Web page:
Entity

Time filter

Source Type

Belo Horizonte, Brazil

Estrada A.,National Autonomous University of Mexico | Raboy B.E.,Smithsonian Conservation Biology Institute | Raboy B.E.,Institute Estudos Socioambientais do Sul da Bahia IESB | Oliveira L.C.,Institute Estudos Socioambientais do Sul da Bahia IESB | And 3 more authors.
American Journal of Primatology | Year: 2012

Agroecosystems cover more than one quarter of the global land area (ca. 50 million km2) as highly simplified (e.g. pasturelands) or more complex systems (e.g. polycultures and agroforestry systems) with the capacity to support higher biodiversity. Increasingly more information has been published about primates in agroecosystems but a general synthesis of the diversity of agroecosystems that primates use or which primate taxa are able to persist in these anthropogenic components of the landscapes is still lacking. Because of the continued extensive transformation of primate habitat into human-modified landscapes, it is important to explore the extent to which agroecosystems are used by primates. In this article, we reviewed published information on the use of agroecosystems by primates in habitat countries and also discuss the potential costs and benefits to human and nonhuman primates of primate use of agroecosystems. The review showed that 57 primate taxa from four regions: Mesoamerica, South America, Sub-Saharan Africa (including Madagascar), and South East Asia, used 38 types of agroecosystems as temporary or permanent habitats. Fifty-one percent of the taxa recorded in agroecosystems were classified as least concern in the IUCN Red List, but the rest were classified as endangered (20%), vulnerable (18%), near threatened (9%), or critically endangered (2%). The large proportion of threatened primates in agroecosystems suggests that agroecosystems may play an important role in landscape approaches to primate conservation. We conclude by discussing the value of agroecosystems for primate conservation at a broad scale and highlight priorities for future research. © 2012 Wiley Periodicals, Inc. Source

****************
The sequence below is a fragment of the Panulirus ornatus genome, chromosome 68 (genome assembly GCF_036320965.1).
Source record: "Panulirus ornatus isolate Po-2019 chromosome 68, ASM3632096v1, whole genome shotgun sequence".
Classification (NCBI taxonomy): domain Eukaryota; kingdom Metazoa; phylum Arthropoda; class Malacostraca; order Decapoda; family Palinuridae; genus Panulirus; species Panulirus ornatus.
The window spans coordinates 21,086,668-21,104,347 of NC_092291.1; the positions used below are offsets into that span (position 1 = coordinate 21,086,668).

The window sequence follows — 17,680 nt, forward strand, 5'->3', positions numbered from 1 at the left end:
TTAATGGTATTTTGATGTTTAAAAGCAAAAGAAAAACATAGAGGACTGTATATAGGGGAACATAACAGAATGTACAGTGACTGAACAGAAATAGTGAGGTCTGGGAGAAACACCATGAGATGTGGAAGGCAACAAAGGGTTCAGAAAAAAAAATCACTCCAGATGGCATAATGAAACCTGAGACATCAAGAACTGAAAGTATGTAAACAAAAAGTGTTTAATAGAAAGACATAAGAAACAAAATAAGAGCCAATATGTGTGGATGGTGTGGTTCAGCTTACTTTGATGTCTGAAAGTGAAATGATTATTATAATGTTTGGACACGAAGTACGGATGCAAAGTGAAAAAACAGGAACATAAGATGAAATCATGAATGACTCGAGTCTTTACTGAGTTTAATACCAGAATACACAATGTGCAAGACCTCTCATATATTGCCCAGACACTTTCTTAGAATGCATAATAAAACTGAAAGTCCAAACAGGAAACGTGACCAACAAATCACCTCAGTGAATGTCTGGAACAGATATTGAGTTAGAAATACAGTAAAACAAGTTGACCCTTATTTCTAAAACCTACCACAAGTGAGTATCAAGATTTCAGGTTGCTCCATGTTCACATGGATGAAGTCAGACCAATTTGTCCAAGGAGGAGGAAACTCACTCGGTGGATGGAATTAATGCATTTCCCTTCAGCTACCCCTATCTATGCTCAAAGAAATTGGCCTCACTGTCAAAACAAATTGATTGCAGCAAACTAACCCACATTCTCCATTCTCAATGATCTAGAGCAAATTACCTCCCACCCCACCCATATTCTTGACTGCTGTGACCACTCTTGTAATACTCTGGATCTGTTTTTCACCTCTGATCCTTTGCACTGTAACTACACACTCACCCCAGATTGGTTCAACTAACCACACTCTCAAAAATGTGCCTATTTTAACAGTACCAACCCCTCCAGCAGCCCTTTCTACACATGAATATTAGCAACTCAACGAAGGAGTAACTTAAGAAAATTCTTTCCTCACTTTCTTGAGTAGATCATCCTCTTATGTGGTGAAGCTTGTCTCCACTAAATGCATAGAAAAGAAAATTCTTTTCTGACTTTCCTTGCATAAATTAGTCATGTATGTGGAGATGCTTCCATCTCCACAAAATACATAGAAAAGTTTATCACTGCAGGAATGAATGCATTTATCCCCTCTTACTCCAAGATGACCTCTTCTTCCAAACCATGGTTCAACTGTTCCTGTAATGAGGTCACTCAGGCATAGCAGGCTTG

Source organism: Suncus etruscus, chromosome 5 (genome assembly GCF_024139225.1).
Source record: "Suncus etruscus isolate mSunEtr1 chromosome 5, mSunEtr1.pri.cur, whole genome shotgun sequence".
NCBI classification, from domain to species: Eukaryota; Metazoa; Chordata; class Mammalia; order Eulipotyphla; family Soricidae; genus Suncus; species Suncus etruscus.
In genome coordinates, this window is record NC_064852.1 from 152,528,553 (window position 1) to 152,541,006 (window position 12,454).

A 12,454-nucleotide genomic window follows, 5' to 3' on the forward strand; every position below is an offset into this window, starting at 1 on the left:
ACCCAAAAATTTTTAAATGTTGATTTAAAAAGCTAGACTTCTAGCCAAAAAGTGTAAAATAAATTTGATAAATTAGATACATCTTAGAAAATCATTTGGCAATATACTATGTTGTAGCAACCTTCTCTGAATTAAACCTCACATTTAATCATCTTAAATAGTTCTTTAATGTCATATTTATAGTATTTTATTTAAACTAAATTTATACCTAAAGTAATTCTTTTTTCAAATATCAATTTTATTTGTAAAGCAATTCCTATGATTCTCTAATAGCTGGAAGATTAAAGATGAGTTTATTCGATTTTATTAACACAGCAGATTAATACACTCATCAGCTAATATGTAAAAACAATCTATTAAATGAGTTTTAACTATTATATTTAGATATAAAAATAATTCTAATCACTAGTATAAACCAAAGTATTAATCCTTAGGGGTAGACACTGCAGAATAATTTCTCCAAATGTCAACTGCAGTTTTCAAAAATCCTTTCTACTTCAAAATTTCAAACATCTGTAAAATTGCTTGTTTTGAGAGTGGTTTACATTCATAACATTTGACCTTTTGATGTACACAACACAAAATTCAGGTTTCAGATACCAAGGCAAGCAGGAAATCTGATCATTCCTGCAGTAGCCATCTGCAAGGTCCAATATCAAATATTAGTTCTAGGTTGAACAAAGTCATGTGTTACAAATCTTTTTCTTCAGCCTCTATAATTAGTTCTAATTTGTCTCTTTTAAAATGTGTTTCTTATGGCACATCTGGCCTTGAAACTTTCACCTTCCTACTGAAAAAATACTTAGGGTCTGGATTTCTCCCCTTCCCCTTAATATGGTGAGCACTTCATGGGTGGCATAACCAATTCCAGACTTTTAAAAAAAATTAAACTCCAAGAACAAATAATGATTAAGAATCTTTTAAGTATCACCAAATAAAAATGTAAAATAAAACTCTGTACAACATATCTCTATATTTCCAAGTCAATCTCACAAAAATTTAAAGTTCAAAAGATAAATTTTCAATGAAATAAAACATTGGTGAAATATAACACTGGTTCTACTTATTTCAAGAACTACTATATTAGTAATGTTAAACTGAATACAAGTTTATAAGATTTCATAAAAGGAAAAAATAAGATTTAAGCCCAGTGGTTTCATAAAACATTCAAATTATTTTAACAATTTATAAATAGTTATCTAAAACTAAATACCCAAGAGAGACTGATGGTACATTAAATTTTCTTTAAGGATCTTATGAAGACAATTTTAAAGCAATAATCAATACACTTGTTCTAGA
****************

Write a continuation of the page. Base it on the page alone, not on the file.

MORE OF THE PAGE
Raghunathan N.,University of Liege | Francois L.,University of Liege | Huynen M.-C.,University of Liege | Oliveira L.C.,Federal University of Rio de Janeiro | And 3 more authors.
Regional Environmental Change | Year: 2015

We used three IPCC climate change scenarios (A1B, A2 and B1) in a dynamic vegetation model (CARAIB), to determine the potential future distribution of 75 tree species used by two endemic primate species from the Brazilian Atlantic Forest (BAF). Habitat conservation is a vital part of strategies to protect endangered species, and this is a new approach to understanding how key plant species needed for survival of golden lion tamarins (Leontopithecus rosalia) and golden-headed lion tamarins (L. chrysomelas) might be affected by climate change and what changes to their distribution are likely. The model accurately predicted the current distribution of BAF vegetation types, for 66 % of the individual tree species with 70 % agreement obtained for presence. In the simulation experiments for the future, 72 out of 75 tree species maintained more than 95 % of their original distribution and all species showed a range expansion. At the biome level, we note a substantial decrease in the sub-tropical forest area. There is some fragmentation of the savannah, which is encroached mostly by tropical seasonal forest. Where the current distribution shows a large sub-tropical forest biome, it has been replaced or encroached by tropical rainforest. The results suggested that the trees may benefit from an increase in temperature, if and only if soil water availability is not altered significantly, as was the case with climate simulations that were used. However, these results must be coupled with other information to maximise usefulness to conservation since BAF is already highly fragmented and subject to high anthropic pressure. © 2014, Springer-Verlag Berlin Heidelberg. Source


Guy C.,University of Toronto | Cassano C.R.,University Estadual Of Santa Cruz | Cazarre L.,University Estadual Of Santa Cruz | de Vleeschouwer K.M.,Center for Research and Conservation | And 9 more authors.